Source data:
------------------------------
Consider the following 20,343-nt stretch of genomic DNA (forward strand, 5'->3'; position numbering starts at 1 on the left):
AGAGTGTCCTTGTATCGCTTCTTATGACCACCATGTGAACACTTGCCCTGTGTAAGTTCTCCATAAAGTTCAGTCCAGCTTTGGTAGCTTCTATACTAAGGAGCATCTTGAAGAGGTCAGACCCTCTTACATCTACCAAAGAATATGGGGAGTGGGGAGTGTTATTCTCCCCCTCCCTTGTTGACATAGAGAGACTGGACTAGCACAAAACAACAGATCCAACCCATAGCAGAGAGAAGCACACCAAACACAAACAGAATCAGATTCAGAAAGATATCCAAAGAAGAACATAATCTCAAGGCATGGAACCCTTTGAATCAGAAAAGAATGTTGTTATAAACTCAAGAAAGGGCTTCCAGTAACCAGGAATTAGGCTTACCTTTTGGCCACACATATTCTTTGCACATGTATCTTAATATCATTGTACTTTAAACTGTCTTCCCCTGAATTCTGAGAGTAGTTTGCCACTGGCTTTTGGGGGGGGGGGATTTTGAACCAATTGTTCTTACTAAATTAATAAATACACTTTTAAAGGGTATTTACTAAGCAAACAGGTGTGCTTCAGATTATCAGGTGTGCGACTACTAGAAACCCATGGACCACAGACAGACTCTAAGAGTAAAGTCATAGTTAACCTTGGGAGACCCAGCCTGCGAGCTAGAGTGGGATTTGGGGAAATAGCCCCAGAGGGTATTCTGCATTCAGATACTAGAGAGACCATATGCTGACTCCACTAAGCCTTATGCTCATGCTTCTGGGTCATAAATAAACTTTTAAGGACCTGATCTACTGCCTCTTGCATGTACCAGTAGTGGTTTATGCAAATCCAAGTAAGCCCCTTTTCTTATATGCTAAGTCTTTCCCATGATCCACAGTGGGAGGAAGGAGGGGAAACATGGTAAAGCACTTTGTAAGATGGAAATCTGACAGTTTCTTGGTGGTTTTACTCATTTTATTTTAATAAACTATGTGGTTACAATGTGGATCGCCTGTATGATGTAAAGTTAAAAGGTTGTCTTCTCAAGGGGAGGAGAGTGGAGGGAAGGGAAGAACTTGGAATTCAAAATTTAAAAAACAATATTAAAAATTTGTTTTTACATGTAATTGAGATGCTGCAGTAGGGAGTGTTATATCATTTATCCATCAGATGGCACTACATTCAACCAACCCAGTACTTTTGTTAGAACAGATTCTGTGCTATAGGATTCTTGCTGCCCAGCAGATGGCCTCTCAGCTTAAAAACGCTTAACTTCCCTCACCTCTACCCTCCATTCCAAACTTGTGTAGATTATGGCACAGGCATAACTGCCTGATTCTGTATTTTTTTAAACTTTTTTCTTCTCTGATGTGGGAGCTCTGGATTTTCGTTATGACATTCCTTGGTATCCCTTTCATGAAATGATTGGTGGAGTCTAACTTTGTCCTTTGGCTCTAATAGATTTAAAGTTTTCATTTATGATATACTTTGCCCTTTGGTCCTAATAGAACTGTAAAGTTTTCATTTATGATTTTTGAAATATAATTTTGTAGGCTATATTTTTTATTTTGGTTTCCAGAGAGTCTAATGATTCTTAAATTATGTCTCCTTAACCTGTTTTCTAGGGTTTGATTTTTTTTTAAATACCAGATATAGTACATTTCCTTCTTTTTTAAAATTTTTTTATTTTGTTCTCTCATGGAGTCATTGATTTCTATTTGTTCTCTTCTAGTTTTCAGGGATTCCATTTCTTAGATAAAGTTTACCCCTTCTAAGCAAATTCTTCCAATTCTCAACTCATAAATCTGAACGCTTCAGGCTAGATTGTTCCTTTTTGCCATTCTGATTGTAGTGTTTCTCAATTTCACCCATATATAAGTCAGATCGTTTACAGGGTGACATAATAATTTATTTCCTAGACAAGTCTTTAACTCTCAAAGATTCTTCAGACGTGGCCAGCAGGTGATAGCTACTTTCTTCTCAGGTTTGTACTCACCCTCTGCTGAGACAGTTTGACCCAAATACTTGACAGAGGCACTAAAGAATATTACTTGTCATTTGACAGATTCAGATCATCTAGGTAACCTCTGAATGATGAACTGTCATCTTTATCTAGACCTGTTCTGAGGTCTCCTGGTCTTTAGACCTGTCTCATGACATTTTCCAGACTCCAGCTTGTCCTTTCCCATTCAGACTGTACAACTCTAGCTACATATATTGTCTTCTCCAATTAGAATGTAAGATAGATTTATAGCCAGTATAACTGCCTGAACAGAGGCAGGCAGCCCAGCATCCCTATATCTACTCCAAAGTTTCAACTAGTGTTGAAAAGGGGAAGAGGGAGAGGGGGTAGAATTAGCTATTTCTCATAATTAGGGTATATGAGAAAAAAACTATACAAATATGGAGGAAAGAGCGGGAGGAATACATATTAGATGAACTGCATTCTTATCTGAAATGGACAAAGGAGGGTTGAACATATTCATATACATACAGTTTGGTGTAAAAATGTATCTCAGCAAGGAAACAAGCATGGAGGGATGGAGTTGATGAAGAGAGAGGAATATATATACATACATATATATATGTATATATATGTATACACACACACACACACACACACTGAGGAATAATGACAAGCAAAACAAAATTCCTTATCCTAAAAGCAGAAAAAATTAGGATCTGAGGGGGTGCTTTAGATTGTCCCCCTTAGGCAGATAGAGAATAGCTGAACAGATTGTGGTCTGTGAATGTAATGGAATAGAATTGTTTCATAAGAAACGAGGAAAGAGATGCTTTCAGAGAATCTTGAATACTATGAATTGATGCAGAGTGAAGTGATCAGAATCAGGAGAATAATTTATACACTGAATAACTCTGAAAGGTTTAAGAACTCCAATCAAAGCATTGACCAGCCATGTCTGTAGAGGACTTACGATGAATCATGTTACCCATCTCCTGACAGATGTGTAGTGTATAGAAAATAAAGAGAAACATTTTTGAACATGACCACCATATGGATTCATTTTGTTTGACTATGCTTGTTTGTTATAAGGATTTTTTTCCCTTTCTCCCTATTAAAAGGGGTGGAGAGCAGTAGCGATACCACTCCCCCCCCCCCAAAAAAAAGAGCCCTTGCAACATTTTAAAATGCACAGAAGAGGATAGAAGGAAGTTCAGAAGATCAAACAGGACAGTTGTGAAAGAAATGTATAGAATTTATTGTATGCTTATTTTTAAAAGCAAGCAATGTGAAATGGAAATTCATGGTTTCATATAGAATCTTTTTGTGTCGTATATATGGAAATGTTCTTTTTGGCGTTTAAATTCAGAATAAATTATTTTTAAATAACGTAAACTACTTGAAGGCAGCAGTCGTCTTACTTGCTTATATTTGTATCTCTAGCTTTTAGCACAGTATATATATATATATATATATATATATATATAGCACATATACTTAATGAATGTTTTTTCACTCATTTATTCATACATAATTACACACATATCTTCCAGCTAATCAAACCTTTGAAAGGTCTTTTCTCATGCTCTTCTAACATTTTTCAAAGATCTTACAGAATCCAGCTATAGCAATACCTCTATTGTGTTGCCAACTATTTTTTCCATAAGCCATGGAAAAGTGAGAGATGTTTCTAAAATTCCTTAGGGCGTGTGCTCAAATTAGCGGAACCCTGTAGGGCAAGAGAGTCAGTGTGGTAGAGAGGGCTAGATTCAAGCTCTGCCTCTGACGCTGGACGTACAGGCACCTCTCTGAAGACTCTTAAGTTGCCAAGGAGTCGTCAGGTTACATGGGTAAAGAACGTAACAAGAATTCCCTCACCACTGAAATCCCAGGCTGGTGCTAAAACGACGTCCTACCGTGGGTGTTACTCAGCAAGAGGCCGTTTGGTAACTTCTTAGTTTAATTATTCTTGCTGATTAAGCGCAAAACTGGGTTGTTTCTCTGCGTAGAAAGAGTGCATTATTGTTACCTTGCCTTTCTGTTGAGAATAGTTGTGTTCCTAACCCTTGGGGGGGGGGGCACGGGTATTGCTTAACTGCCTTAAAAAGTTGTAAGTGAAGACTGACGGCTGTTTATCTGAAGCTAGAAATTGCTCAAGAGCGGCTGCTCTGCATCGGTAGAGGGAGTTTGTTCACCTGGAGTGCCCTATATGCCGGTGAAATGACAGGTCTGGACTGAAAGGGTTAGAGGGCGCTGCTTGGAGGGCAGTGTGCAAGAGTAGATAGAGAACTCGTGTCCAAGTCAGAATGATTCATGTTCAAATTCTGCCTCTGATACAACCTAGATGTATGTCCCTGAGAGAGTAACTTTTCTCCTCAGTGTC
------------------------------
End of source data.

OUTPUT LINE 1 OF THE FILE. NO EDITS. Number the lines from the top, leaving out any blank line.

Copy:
Consider the following 20,343-nt stretch of genomic DNA (forward strand, 5'->3'; position numbering starts at 1 on the left):